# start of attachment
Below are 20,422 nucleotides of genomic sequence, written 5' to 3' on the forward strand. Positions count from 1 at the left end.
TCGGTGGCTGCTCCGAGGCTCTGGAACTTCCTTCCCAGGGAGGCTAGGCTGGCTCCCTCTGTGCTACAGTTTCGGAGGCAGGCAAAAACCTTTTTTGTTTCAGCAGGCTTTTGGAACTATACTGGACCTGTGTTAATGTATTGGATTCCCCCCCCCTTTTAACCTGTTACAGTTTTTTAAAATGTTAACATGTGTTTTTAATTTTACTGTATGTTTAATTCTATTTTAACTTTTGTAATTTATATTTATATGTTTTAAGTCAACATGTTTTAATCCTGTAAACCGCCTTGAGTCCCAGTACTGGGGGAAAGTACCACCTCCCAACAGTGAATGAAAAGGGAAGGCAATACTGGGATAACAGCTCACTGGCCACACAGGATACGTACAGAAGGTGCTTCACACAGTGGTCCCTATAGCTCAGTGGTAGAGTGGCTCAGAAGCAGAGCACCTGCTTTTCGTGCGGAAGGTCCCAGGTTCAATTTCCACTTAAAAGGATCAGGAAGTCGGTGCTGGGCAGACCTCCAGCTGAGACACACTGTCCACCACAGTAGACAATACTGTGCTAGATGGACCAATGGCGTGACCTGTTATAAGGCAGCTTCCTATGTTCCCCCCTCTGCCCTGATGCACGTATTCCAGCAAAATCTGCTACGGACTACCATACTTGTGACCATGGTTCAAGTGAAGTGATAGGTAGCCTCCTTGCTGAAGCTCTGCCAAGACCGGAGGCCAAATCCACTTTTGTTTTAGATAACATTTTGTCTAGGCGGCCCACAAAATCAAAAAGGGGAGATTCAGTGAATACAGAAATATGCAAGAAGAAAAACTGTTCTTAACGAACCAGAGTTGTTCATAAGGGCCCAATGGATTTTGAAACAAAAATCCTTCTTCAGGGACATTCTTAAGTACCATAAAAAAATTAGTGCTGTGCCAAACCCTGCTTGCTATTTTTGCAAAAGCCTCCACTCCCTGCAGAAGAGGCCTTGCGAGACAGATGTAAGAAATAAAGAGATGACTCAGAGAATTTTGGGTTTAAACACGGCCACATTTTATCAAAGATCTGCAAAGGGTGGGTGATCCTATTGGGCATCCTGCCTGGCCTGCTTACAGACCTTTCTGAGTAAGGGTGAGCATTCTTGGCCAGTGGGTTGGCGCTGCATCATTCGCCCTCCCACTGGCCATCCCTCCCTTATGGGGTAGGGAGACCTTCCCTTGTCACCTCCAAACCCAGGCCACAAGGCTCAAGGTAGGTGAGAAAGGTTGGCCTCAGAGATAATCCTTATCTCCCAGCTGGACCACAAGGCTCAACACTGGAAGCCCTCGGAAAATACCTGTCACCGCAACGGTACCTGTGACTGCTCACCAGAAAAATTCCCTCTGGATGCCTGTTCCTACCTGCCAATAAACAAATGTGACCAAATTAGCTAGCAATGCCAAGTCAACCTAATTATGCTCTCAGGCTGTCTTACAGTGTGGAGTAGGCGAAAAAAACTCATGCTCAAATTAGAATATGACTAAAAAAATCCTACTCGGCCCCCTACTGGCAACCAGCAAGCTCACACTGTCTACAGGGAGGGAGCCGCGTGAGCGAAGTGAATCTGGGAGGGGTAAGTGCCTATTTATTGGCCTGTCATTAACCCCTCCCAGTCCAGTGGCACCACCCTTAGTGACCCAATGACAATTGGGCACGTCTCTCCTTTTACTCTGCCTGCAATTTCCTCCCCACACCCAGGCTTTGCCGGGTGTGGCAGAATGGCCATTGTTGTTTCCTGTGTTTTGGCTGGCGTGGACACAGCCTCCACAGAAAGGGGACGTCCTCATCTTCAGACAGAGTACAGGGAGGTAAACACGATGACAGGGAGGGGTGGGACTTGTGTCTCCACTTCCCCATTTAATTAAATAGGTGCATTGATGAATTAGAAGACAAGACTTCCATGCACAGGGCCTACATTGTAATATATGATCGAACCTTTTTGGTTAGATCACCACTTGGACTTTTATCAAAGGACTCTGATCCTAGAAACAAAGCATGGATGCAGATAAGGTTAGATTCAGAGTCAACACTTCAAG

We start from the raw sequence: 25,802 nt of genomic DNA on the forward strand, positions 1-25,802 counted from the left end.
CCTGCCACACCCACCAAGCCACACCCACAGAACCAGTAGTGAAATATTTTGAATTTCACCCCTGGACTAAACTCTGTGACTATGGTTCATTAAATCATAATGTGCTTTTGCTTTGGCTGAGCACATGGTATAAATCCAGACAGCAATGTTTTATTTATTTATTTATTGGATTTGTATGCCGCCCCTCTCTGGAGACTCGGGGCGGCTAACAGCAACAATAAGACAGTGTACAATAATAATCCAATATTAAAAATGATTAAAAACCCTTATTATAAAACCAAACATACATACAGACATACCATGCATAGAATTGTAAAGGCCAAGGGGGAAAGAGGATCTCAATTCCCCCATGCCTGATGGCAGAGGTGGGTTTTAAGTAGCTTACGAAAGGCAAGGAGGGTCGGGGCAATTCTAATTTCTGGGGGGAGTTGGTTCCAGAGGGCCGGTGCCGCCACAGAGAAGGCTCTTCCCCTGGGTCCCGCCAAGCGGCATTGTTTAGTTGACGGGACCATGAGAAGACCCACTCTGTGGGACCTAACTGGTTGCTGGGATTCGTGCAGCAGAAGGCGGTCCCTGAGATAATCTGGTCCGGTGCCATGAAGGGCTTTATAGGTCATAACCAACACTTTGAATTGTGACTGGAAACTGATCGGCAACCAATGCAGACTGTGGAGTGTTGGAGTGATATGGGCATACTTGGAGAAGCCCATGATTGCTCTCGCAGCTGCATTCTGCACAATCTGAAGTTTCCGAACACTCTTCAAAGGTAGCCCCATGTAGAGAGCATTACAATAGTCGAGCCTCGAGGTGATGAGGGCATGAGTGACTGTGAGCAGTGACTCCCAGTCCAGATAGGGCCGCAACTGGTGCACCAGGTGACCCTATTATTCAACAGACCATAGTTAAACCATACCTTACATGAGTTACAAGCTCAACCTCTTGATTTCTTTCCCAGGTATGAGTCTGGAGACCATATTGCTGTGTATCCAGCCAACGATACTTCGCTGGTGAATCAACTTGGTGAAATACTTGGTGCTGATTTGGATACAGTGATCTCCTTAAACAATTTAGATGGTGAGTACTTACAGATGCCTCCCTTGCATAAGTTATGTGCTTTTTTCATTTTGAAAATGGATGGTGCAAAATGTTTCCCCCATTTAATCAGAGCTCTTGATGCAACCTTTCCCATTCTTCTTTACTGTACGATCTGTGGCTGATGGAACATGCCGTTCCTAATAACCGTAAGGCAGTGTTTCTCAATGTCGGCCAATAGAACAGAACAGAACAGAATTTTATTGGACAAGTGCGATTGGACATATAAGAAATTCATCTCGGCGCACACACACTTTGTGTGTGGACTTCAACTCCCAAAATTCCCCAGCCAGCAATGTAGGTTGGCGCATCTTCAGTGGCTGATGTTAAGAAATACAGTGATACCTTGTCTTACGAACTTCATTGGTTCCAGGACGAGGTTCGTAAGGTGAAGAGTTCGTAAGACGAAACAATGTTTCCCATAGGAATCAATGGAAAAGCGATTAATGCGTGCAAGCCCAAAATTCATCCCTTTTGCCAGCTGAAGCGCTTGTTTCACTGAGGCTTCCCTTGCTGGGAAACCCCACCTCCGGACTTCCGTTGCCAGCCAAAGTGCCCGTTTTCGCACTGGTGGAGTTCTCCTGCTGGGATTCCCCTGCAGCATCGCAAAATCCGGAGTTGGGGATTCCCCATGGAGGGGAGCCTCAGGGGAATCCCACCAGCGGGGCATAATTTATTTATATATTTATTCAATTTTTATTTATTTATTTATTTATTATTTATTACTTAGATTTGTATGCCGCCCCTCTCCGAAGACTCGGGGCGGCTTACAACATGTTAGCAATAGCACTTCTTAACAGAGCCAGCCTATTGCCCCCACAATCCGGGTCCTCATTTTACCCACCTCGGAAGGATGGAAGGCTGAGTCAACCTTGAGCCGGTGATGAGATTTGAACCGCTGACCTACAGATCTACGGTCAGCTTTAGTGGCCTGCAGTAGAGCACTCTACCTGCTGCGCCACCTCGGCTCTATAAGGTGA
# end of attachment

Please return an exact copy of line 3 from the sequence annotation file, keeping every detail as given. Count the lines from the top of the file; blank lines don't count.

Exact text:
We start from the raw sequence: 25,802 nt of genomic DNA on the forward strand, positions 1-25,802 counted from the left end.